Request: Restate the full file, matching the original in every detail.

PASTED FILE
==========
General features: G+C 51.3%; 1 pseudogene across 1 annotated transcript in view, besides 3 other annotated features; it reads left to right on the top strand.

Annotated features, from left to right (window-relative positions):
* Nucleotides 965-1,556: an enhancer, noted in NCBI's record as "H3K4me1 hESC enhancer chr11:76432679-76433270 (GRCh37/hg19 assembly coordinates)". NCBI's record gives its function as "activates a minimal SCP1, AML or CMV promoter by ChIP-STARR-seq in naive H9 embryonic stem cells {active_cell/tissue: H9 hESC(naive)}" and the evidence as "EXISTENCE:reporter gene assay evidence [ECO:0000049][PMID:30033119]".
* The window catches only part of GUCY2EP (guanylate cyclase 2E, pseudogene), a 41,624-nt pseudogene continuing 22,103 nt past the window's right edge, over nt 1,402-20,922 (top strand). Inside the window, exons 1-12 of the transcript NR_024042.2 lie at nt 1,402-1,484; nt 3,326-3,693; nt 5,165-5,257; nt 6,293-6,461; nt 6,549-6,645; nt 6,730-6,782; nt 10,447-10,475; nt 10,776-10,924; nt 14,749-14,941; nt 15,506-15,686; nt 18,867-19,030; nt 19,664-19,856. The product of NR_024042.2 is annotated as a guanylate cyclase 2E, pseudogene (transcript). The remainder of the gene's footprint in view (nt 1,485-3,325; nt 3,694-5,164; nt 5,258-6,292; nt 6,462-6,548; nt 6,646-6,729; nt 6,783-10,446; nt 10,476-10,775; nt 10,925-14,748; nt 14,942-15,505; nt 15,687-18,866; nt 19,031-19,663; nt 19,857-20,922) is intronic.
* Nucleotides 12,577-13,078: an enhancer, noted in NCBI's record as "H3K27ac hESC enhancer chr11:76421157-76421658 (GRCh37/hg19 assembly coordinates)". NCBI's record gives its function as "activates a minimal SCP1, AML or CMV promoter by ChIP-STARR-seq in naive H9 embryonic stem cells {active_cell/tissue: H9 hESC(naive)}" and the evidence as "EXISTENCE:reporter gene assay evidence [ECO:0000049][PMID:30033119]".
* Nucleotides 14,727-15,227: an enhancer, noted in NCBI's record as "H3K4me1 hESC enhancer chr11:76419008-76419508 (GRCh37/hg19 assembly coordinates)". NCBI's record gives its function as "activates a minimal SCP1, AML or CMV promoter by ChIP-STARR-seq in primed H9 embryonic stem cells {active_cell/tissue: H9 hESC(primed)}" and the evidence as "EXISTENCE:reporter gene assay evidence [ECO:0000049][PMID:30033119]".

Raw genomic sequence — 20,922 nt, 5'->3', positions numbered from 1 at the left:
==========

General features: G+C 51.3%; 1 pseudogene across 1 annotated transcript in view, besides 3 other annotated features; it reads left to right on the top strand.

Annotated features, from left to right (window-relative positions):
* Nucleotides 965-1,556: an enhancer, noted in NCBI's record as "H3K4me1 hESC enhancer chr11:76432679-76433270 (GRCh37/hg19 assembly coordinates)". NCBI's record gives its function as "activates a minimal SCP1, AML or CMV promoter by ChIP-STARR-seq in naive H9 embryonic stem cells {active_cell/tissue: H9 hESC(naive)}" and the evidence as "EXISTENCE:reporter gene assay evidence [ECO:0000049][PMID:30033119]".
* The window catches only part of GUCY2EP (guanylate cyclase 2E, pseudogene), a 41,624-nt pseudogene continuing 22,103 nt past the window's right edge, over nt 1,402-20,922 (top strand). Inside the window, exons 1-12 of the transcript NR_024042.2 lie at nt 1,402-1,484; nt 3,326-3,693; nt 5,165-5,257; nt 6,293-6,461; nt 6,549-6,645; nt 6,730-6,782; nt 10,447-10,475; nt 10,776-10,924; nt 14,749-14,941; nt 15,506-15,686; nt 18,867-19,030; nt 19,664-19,856. The product of NR_024042.2 is annotated as a guanylate cyclase 2E, pseudogene (transcript). The remainder of the gene's footprint in view (nt 1,485-3,325; nt 3,694-5,164; nt 5,258-6,292; nt 6,462-6,548; nt 6,646-6,729; nt 6,783-10,446; nt 10,476-10,775; nt 10,925-14,748; nt 14,942-15,505; nt 15,687-18,866; nt 19,031-19,663; nt 19,857-20,922) is intronic.
* Nucleotides 12,577-13,078: an enhancer, noted in NCBI's record as "H3K27ac hESC enhancer chr11:76421157-76421658 (GRCh37/hg19 assembly coordinates)". NCBI's record gives its function as "activates a minimal SCP1, AML or CMV promoter by ChIP-STARR-seq in naive H9 embryonic stem cells {active_cell/tissue: H9 hESC(naive)}" and the evidence as "EXISTENCE:reporter gene assay evidence [ECO:0000049][PMID:30033119]".
* Nucleotides 14,727-15,227: an enhancer, noted in NCBI's record as "H3K4me1 hESC enhancer chr11:76419008-76419508 (GRCh37/hg19 assembly coordinates)". NCBI's record gives its function as "activates a minimal SCP1, AML or CMV promoter by ChIP-STARR-seq in primed H9 embryonic stem cells {active_cell/tissue: H9 hESC(primed)}" and the evidence as "EXISTENCE:reporter gene assay evidence [ECO:0000049][PMID:30033119]".

Raw genomic sequence — 20,922 nt, 5'->3', positions numbered from 1 at the left: